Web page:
Georgia Law Change Seen as BCCI’s Key to U.S. : Scandal: Probes into bank fraud elicit complaints of ‘guilt by association.’
A seemingly obscure piece of legislation and the international interests of Jimmy Carter, Bert Lance and Andrew Young helped to draw Georgia into the Bank of Credit and Commerce International scandal.
A federal grand jury in Atlanta reportedly is examining a 1987 General Assembly bill that allowed a BCCI-controlled company to buy a major Georgia bank. The scandal over BCCI has focused attention on charitable donations to the Atlanta-based Carter Center.
Amid complaints of “guilt by association,” many prominent Georgians say they have had only arm’s-length relationships with BCCI. They say they were unaware, until recent news reports, of any wrongdoing on the part of the Luxembourg-based bank now linked to money-laundering, arms sales and other unlawful acts.
“Anybody who knows me . . . knows that I would not deal with anybody with a criminal purpose,” said Lance, a federal budget director of the Carter Administration.
BCCI’s operations were shut down by regulators in the United States and seven other countries July 5. The bank has been indicted by a state grand jury in New York on charges of bribery and fraud.
Federal officials have said the 1977 purchase of Lance’s National Bank of Georgia by Saudi businessman Ghaith Pharaon helped BCCI penetrate the U.S. market.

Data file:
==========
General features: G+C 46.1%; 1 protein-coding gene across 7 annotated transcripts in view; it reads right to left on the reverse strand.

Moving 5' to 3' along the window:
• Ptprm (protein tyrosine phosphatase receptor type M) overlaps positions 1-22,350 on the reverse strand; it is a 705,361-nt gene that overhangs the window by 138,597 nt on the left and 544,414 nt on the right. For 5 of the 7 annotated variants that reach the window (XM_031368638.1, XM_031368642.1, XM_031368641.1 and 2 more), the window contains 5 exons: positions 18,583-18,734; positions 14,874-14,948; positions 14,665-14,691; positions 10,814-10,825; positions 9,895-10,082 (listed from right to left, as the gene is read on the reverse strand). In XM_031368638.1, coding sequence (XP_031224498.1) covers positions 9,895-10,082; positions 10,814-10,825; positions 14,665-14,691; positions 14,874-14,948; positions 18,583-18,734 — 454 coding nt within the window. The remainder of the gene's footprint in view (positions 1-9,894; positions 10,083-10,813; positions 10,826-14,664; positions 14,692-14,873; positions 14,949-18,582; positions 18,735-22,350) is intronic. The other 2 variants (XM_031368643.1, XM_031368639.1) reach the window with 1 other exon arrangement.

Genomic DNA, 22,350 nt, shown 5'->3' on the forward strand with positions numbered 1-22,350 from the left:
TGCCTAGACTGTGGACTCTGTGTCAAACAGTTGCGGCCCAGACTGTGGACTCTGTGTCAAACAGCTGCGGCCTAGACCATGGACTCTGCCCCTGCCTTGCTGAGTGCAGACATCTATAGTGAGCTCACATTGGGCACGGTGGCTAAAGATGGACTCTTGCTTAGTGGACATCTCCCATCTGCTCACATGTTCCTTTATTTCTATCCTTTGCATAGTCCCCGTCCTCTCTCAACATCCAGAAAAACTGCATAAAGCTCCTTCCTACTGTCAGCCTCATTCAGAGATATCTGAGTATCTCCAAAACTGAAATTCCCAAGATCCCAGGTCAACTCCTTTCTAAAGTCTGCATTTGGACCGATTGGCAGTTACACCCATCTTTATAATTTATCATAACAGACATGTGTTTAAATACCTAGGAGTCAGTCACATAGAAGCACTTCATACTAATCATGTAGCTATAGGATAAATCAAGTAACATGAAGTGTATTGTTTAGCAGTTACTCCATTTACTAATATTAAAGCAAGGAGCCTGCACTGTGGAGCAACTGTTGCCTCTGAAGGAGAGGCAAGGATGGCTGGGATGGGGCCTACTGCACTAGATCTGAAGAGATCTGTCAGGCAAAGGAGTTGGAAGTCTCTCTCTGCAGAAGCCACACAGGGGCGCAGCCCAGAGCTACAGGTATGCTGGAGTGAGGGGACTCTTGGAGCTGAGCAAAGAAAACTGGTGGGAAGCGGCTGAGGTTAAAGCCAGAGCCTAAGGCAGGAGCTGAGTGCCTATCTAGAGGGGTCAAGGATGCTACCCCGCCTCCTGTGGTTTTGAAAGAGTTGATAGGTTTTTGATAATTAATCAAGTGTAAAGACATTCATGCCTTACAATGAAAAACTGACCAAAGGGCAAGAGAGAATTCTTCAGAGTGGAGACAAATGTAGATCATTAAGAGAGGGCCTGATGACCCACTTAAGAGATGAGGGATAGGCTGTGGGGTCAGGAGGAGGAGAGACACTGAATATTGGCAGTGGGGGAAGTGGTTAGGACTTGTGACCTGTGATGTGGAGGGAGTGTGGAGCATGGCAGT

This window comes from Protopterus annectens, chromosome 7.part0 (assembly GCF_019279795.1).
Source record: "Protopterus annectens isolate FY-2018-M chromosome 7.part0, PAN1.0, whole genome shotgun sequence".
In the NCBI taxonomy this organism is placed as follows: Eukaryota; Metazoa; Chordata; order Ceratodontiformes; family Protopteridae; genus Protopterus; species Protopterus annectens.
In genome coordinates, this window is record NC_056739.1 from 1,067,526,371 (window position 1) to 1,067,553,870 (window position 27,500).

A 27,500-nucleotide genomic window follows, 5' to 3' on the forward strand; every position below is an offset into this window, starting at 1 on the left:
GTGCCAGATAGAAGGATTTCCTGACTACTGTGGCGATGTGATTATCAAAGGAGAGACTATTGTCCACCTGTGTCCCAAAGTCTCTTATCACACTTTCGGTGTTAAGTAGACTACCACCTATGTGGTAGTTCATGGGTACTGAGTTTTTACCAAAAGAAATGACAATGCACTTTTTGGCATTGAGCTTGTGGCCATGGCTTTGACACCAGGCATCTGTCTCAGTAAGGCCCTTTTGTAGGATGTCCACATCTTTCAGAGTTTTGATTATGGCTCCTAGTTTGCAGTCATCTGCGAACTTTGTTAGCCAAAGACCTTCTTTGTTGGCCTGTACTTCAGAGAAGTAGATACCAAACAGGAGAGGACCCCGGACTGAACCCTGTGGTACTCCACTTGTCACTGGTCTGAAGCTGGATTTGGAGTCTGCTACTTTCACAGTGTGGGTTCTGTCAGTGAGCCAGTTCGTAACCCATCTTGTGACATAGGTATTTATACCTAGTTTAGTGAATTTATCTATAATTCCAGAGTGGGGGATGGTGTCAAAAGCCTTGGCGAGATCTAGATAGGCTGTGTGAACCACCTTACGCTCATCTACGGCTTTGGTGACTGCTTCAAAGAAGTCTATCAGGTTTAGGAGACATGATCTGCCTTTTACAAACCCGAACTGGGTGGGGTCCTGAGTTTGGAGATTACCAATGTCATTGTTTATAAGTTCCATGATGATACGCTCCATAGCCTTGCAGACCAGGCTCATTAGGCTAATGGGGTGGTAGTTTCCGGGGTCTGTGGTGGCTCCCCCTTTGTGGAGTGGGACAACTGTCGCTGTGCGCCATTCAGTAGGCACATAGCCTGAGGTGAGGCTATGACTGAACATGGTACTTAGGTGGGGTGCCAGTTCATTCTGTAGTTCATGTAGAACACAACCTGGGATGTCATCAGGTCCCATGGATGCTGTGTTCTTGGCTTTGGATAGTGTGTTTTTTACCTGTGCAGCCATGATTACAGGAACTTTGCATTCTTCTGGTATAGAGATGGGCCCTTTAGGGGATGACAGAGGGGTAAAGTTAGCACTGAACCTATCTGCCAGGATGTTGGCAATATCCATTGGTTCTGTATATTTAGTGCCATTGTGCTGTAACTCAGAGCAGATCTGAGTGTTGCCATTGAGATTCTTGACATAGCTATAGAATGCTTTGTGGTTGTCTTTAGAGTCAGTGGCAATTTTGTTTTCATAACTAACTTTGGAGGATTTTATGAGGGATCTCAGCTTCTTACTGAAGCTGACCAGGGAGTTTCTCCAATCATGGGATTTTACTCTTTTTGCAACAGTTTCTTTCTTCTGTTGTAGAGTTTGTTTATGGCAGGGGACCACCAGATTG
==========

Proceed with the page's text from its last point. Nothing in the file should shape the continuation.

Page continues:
An investigative report issued last week by the Federal Reserve Bank said that Pharaon, a key BCCI stockholder who has had a range of interests in Georgia, acted as a front for BCCI in that deal. It said half of his investment in the Georgia bank was actually controlled by BCCI.
Pharaon sold the Georgia bank in 1987 to First American Bankshares Inc., a Washington-based holding company that authorities say was secretly controlled by BCCI.
Investigators have been looking into a bill that easily passed the Legislature that year. It cleared the way for National Bank of Georgia to be sold by expanding the Southeast region in which Georgia banks are permitted to do business.
Robert Moler, a former state banking official, said he was interviewed by a New York district attorney’s investigator who seemed interested in the possibility that huge sums of money were spent lobbying for the bill.
But Moler and legislators recalled that the bill, proposed by the National Bank of Georgia, was unopposed by other state banks, so no hard sell was necessary to get it passed.
Though not named in connection with the BCCI investigation, former President Carter’s ties to the bank also have received attention. Carter received $8 million from BCCI founder Agha Hasan Abedi for charitable programs operated out of his Atlanta-based Carter Center.
Carter Center spokeswoman Carrie Harmon said the donations, made from 1987 to 1990, grew largely out of the Pakistani Abedi’s interest in Carter’s efforts to eradicate guinea worm disease, a paralyzing affliction affecting millions of people in the Third World.
Young, a former U.S. ambassador to the United Nations who was mayor of Atlanta from 1982 to 1990, also had a longtime relationship with Abedi. Under a $50,000 retainer agreement, Young, through his consulting company, introduced Abedi to Third World leaders.
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